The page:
i-72eebff1c3030133d3a7ca1bd7d13b7f-Clyde Bentley.jpg
Clyde Bentley

Mark Glaser is away on vacation this week, but we’re happy to have Clyde Bentley filling in as a special guest blogger. Bentley is an associate professor of journalism at the University of Missouri. Bentley helped start the MyMissourian grassroots journalism hub, and teaches students how to incorporate interactivity into their journalism. His research team hosts its own blog, The Cyberbrains . Glaser will return to the blog next Monday.

An AP technology story out of Japan hit home week. It detailed how young folk in Asia are abandoning the PC by the drove.

I’m almost with them. Young Japanese like Masaya Igarashi want gaming toys, music players — and “computers” that fit in their pockets. I’m convinced we are all heading that way.

Twice in the past year I have had a powerful computer riding in my jeans via loaner smartphones from Nokia. But unlike Masaya and friends, I was looking for a portable newsroom rather than a miniature dorm room. And we are nearly there.

I first wrote about what I call pocket journalism for Online Journalism Review last December after spending the fall in London with the N93 smart phone. But I first fell in love with them on a 2006 trip to Seoul, where I found many of my journalist colleagues leaving the laptop behind with supreme confidence.

This fall I had the chance to test Nokia’s new wonder, the N95. To say I was bowled over is an understatement. But there is no getting around the fact that I was also disappointed.i-275b24305830e49daf02f5ffb1d6fde9-phone1.jpg

The techies at the Missouri School of Journalism joke that I can break any piece of equipment they hand me. But that’s often because I go out of my way to try. I believe that one of the roles of a major journalism school is to give both hardware and software tough and realistic tests. I’m not very interested in gadgets designed for consumers. I want to know how they will stand up to a working journalist. That’s why I passed on the iPhone. While it is elegant, simple and cool beyond belief, it is basically a “player” in the genre of a TV set, radio or a printed page.

The new smart phones out of Scandinavia and Asia, however, are full-bore computers. I was amazed at both the N93 and N95. Every time I was about to exclaim “gotcha!,” I was able to dig through the tome-like user manual for an answer. Calling home is just a minor feature of these smartphones. Both had WiFi, the Office suite and access to a good selection of Symbian OS software. And FM radios. And MP3/MP4 players. OK, even GPS navigators and barcode scanners.

I was first attracted to the phones, however, by their cameras. The older N93 is a big honker as phones go, but it has a powerful optical zoom lens for its 3.15 megapixel still and VGA camera. The N95 has a 5 megapixel camera, but only a digital zoom. That makes the resolution about even when you zoom to 20 feet. And you can edit the heck out of the results with the included software.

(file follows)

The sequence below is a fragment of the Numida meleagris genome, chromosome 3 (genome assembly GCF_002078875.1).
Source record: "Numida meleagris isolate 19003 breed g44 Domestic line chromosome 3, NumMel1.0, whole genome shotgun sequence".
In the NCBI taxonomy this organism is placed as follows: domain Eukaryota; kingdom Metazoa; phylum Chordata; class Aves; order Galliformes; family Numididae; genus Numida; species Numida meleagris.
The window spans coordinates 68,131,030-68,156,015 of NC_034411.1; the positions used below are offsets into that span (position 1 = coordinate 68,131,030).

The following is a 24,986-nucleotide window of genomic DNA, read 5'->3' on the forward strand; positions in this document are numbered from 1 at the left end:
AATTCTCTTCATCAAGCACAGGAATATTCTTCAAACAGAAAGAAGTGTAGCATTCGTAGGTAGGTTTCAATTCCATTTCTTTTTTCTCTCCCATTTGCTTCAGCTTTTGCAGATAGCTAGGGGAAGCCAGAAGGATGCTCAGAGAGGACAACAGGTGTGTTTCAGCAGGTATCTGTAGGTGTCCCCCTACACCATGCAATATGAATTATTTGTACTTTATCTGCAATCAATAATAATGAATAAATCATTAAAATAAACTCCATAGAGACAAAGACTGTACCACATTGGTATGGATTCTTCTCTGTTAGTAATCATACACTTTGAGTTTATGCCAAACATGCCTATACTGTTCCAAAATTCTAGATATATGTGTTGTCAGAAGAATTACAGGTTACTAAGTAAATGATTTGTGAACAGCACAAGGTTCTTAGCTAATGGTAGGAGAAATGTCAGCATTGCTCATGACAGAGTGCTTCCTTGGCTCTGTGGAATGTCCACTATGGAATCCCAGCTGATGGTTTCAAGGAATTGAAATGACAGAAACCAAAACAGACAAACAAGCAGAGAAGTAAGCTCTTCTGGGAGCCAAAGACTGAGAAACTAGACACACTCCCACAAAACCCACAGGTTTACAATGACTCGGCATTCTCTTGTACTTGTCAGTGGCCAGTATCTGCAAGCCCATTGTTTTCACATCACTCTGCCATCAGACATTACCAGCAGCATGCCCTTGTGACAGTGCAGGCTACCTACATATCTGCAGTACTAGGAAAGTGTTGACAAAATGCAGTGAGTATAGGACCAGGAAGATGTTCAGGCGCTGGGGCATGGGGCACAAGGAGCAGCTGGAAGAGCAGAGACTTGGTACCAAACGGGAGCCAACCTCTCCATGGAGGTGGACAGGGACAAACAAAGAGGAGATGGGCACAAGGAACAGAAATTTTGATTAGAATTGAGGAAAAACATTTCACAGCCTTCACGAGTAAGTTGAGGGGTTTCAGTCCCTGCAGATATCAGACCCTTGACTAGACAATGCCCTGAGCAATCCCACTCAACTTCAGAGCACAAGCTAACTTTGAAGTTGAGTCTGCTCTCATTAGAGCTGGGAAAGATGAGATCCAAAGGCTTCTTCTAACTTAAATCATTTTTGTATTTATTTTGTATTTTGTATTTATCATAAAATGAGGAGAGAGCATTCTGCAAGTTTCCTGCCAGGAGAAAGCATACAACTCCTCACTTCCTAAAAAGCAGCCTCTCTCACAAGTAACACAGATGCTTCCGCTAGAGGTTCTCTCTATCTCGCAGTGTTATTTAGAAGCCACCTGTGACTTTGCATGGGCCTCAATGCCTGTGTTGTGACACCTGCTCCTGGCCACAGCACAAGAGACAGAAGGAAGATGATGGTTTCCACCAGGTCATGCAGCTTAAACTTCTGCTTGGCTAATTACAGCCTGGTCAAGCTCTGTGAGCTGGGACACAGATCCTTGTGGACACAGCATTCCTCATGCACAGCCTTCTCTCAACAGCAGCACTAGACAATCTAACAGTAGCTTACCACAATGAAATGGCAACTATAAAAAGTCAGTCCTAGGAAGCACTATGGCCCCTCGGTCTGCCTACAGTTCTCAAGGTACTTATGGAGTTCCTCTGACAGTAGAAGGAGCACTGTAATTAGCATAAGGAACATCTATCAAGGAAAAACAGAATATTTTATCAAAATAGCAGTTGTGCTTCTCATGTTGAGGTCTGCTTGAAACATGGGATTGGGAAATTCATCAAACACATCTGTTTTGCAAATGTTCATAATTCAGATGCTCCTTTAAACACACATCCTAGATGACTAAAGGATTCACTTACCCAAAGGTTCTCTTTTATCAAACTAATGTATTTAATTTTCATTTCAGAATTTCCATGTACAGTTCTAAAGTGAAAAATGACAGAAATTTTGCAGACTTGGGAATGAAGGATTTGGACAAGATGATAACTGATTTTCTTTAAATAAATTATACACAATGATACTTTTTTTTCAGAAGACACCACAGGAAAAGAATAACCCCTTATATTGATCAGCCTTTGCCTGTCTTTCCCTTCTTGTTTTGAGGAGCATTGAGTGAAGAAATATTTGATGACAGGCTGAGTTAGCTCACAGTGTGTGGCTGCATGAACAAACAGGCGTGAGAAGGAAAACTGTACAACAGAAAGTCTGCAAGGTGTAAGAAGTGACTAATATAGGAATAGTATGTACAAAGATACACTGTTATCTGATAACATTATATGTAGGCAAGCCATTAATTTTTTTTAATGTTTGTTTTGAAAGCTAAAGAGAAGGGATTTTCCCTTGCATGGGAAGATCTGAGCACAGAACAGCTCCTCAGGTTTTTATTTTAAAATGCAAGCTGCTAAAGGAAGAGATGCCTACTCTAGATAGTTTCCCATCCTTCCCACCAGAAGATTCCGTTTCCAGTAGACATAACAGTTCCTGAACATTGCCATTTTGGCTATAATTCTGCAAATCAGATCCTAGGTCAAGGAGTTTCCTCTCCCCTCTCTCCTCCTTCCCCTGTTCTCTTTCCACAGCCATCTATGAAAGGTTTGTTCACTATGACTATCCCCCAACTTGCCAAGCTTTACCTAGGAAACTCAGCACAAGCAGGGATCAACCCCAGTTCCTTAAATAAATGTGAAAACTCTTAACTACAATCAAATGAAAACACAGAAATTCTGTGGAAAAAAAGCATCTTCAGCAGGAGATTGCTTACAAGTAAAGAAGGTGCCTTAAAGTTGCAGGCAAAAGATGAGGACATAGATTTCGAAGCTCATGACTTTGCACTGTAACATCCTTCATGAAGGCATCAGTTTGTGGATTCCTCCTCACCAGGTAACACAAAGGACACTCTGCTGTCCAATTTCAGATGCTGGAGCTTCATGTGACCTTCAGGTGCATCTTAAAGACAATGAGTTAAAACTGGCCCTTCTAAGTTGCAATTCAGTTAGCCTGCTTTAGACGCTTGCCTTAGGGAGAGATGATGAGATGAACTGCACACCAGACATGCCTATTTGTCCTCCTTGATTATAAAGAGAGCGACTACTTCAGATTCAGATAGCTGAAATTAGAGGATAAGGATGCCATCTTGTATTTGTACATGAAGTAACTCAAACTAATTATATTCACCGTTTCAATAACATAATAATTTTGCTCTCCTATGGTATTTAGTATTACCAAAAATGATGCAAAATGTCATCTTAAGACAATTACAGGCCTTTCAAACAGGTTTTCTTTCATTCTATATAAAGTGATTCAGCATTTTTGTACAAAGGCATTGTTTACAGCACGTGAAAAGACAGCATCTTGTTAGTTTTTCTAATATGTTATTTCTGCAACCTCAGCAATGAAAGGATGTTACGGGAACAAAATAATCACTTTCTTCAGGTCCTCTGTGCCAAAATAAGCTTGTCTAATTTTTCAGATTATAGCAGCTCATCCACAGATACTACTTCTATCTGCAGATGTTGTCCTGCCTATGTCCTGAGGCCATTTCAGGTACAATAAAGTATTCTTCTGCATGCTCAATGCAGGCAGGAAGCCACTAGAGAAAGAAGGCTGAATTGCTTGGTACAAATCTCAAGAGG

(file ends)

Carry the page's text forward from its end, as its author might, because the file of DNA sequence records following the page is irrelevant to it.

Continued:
Pretty slick if you are a tourist, but the addition of one accessory made it a portable office. Think Outside makes a full-size Stowaway keyboard that connected to the phone via Bluetooth and folded into a wallet-sized rectangle that fit into my back pocket. i-f12d4786e26ed33a26e655a04f200ddc-phone2.jpg

The Fragility of Pocket Journalism

I have since waxed poetic about pocket journalism to professionals and academics alike. Both phones produced publishable photos and videos, though the still photos were noticeably better with the N93. In Europe, one can be online anywhere via fast G3 cell links. In the U.S. you can fake it on EDGE. But in both places I could go to a coffee shop, whip out the phone and keyboard and use WiFi to write, edit and file stories, photos and video. Then I could put both in my pockets and walk away without my badge-like briefcase.

That all went well until I ramped up the test in Mizzou’s real-life news operation. Journalism doesn’t play fair. It requires you to work in ungodly conditions, be able to grab a quote or an image in an instant and communicate at the drop of a hat.

I found that to effectively replace a laptop with the current crop of smartphones, a journalist needs the eyes of a 20-year old, the fingertips of an elf and the tenderness of a surgeon. Tiny is tiny, no matter how you look at it. I couldn’t get the knack of quickly switching to audio recorder, photographing a poorly-lit subject on the go and texting the office while walking out of the meeting.

But it was my lack of tenderness that did in the N95. Recalling the many times I’ve scrambled to an accident scene, I dropped the Nokia into my pocket and stumbled down the hill to the fishing hole behind my house. By the time I reached the bottom, the screen on the phone was shattered.

Unprotected large LCD phones don’t stand up well to the front-pocket flex of deep-knee clambering. I nearly cried when I saw what had happened to the N95 – though I was delighted to find it still worked well enough to film the bass I caught.

With all my heart I want a fancy smartphone. The hell of it is that journalists don’t need the wonderfully stylish technology we all write about. We need basic tools that will stand up to regular abuse. I think the N93 would have survived my hike because it is a thick flip phone. But no flat-faced phone should be carried outside of a suit pocket or a purse. Especially if it costs $800 or more.

I’m still confident that, like those Japanese teens, our computing future is pocket-sized. But journalists will need fast, Hummer-tough units accessible to 50-something eyes and fingers. There is not much of a market for that yet. But just as Panasonic finally introduced a laptop that will take a drop from a pressbox table, it is only a matter of time before the smartphone makers will give us a unit that survive Clyde the Breaker.

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